What Is Pancreatic Cancer?
Cancer of the pancreas refers to growth of cancer cells in the pancreas. The pancreas is in the abdomen (belly), with the stomach, intestines, and other organs around it. It makes juices used in digestion and several hormones, including insulin, which controls blood sugar (glucose) level. It releases these substances into ducts (tubes). Pancreatic cancer starts from cells lining these ducts.
Almost 30,000 people in the United States are diagnosed with this cancer each year. Pancreatic cancer is the fourth leading cause of cancer-related deaths in the United States. Early detection is best for a cure, but this cancer is hard to find early because most symptoms do not occur until the cancer has spread.
What Causes Pancreatic Cancer?
Causes are unclear, but smoking, alcoholism, and chronic inflammation (swelling) of the pancreas (pancreatitis) are related to this disease. Pancreatic cancer isn’t contagious, and it’s not hereditary except in rare cases.
What Are the Symptoms of Pancreatic Cancer?
Because pancreatic cancer doesn’t cause symptoms early, it’s called silent. Symptoms depend on the cancer’s location and size. If the bile duct is blocked so that bile cannot pass into the intestines, jaundice may occur. The skin and whites of the eyes become yellow and urine may become dark.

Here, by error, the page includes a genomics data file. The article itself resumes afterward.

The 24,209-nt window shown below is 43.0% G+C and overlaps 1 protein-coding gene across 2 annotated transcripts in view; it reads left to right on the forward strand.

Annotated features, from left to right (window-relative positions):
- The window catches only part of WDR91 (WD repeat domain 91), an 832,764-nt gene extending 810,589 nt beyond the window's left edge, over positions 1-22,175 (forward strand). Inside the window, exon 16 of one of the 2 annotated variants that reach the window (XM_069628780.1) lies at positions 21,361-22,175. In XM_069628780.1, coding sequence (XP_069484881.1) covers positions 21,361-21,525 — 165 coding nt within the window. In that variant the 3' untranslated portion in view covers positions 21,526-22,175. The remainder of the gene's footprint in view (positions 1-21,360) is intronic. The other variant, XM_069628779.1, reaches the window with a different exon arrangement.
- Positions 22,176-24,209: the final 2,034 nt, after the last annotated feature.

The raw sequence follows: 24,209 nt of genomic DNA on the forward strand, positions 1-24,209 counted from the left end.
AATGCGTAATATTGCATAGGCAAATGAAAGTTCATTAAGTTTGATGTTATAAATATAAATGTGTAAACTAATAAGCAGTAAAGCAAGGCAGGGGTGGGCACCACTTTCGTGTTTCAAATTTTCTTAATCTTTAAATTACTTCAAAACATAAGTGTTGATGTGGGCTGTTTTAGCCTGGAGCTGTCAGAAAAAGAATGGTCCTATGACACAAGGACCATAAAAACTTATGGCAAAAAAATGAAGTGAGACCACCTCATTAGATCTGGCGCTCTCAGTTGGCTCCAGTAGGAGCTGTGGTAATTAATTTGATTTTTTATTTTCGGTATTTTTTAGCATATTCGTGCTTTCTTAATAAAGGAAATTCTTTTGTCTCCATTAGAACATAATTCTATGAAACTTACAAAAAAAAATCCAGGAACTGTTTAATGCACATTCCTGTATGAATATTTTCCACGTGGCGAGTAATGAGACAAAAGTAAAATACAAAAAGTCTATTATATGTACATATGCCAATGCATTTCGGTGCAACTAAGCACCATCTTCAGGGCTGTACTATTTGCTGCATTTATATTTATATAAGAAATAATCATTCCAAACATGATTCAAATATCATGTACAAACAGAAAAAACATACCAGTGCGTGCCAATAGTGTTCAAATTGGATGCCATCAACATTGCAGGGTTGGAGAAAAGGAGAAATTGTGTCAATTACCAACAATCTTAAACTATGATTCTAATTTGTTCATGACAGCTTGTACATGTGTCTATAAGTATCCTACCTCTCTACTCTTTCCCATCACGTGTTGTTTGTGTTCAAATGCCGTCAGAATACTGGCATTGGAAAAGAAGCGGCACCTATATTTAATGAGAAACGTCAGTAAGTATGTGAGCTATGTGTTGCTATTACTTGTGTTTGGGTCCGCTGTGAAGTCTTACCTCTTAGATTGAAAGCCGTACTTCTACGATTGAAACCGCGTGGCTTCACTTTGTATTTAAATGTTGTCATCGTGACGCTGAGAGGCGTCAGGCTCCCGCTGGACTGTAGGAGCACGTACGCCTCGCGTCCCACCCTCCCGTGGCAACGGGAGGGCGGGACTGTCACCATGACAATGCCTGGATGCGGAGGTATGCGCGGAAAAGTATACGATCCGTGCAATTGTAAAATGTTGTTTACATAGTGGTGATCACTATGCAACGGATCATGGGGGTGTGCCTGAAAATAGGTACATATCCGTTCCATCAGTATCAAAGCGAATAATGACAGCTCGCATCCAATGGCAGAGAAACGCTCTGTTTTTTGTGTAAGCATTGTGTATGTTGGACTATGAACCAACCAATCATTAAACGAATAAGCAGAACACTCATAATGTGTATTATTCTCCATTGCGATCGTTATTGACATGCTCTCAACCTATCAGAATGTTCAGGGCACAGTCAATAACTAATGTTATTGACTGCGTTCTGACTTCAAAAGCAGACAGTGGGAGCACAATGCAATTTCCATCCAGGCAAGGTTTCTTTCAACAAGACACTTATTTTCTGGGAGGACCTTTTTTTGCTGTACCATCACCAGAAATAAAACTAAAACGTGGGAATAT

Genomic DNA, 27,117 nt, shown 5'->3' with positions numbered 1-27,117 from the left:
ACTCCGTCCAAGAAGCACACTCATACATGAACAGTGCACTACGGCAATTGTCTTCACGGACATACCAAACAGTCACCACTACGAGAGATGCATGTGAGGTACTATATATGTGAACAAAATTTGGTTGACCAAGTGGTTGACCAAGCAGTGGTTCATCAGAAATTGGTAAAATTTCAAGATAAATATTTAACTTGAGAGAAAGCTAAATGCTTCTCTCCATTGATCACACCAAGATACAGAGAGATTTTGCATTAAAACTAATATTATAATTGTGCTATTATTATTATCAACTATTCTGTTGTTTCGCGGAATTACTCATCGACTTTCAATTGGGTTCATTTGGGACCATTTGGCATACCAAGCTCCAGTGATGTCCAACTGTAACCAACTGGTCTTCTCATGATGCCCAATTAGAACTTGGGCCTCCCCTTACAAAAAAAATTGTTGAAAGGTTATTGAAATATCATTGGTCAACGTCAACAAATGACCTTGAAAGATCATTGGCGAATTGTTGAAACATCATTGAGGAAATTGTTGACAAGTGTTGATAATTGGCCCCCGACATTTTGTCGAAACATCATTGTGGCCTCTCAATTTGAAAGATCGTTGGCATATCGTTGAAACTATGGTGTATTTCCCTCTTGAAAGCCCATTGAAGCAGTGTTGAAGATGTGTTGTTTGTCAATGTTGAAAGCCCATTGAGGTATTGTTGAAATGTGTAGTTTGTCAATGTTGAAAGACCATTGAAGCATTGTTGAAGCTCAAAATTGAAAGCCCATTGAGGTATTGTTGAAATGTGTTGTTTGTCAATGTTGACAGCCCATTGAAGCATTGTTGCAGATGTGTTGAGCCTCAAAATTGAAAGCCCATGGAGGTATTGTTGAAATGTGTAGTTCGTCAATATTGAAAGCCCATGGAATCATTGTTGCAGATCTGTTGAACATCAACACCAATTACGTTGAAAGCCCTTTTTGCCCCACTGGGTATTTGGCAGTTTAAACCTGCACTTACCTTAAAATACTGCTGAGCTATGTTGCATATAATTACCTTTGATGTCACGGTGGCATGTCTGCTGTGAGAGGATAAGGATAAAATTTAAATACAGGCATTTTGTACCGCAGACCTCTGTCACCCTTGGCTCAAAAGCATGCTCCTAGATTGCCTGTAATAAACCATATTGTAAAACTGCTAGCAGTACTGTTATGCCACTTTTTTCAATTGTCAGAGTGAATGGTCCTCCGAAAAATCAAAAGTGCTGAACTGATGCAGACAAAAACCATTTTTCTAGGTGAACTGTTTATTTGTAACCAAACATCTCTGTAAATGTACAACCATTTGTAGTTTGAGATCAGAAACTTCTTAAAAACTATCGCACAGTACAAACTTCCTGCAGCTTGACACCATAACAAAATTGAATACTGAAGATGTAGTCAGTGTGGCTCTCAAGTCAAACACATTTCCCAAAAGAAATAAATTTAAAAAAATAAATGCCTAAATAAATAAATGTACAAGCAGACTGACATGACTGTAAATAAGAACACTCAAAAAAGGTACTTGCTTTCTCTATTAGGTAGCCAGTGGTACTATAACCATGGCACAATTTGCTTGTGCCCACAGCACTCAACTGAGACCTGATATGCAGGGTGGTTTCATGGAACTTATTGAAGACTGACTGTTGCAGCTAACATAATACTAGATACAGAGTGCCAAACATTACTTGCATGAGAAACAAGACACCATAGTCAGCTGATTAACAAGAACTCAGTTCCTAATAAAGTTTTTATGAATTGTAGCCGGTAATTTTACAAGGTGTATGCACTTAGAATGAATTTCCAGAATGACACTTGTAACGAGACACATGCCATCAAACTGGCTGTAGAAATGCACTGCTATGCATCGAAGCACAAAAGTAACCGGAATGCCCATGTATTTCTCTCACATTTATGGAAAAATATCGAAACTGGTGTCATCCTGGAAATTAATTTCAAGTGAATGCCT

Growing cancer causes pain in the upper abdomen and sometimes the back. Pain becomes worse after eating or lying down. Other symptoms are nausea, reduced appetite, weight loss, and weakness.
How Is Pancreatic Cancer Diagnosed?
The health care provider makes a preliminary diagnosis from symptoms and special imaging tests called computed tomography (CT), magnetic resonance imaging (MRI), and ultrasound. They help decide the stage (extent) of disease by showing whether cancer affects other organs.
The best way to diagnose cancer is with a biopsy. A piece of pancreas is taken and checked with a microscope to detect cancer cells.
How Is Pancreatic Cancer Treated?
Surgery may be done to remove all (total pancreatectomy) or part of the pancreas and other tissues. In the Whipple procedure, the surgeon removes the head of the pancreas, parts of the small intestine and stomach, and other tissues. Sometimes cancer cannot be completely removed, but surgery can help relieve symptoms.
Radiotherapy and chemotherapy are also used. Radiotherapy uses high-energy rays to kill cancer cells. Chemotherapy (drugs to kill cancer cells) may be given alone or with radio-therapy if cancer cannot be removed. Doctors sometimes give chemotherapy after surgery to control cancer cell growth.
DOs and DON’Ts in Managing Pancreatic Cancer:
- DO understand that you’ll need a team of doctors for care. The team will include a primary care health care provider, surgeon, oncologist (a health care provider specializing in cancer), and maybe a radiation oncologist (a health care provider specializing in using radiotherapy for cancer).
- DO call your health care provider if you have jaundice, abdominal pain, weight loss, or no appetite.
- DO call your health care provider if you have fever or see drainage from the incision site after surgery.
- DON’T forget that treatments have side effects, such as pain and infection (surgery) and nausea, vomiting, and hair loss (chemotherapy).
- DON’T be afraid to ask for a second opinion.
Contact the following source:
- National Cancer Institute
Phone: (800) 4-CANCER (422-6237)
- American Cancer Society
Tel: (800) ACS-2345 (227-2345)